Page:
Guerrilla war in the Baltic states
|Guerilla war in the Baltic states|
|Part of Occupation of the Baltic states|
|Casualties and losses|
| 561 killed, 4285 injured
1,458 killed, 5052 injured
The Guerrilla war in the Baltic states or the Forest Brothers resistance movement was the armed struggle against Soviet rule that spanned from 1944 to the mid-1950s. After the occupation of the Baltic territories by the Soviets in 1944, an insurgency started. According to some estimates, 10,000 partisans in Estonia, 10,000 partisans in Latvia and 30,000 partisans in Lithuania and many more supporters were involved. This war continued as an organised struggle until 1956 when the superiority of the Soviet military caused the native population to adopt other forms of resistance. While estimates related to the extent of partisan movement vary, but there seems to be a consensus among researchers that by international standards, the Baltic guerrilla movements were extensive. Proportionally, the partisan movement in the post-war Baltic states was of a similar size as the Viet Cong movement in South Vietnam.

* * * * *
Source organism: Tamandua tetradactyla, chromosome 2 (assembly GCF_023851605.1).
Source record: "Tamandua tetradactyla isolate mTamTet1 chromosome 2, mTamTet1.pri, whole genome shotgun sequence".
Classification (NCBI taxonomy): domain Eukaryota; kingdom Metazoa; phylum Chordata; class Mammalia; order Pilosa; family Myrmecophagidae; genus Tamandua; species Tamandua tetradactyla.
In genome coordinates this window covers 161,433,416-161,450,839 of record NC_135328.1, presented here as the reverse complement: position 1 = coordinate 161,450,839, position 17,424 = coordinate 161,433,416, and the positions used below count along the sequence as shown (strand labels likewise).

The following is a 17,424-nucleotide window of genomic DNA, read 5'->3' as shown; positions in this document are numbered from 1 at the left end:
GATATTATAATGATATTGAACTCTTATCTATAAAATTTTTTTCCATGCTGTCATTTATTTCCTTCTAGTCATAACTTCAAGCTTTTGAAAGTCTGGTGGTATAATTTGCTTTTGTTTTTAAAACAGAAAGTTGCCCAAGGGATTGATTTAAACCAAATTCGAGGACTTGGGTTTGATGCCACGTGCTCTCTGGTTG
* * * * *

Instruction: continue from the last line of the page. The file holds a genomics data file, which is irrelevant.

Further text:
- Tauras, KV (1962). Guerrilla Warfare on the Amber Coast. New York: Voyages Press.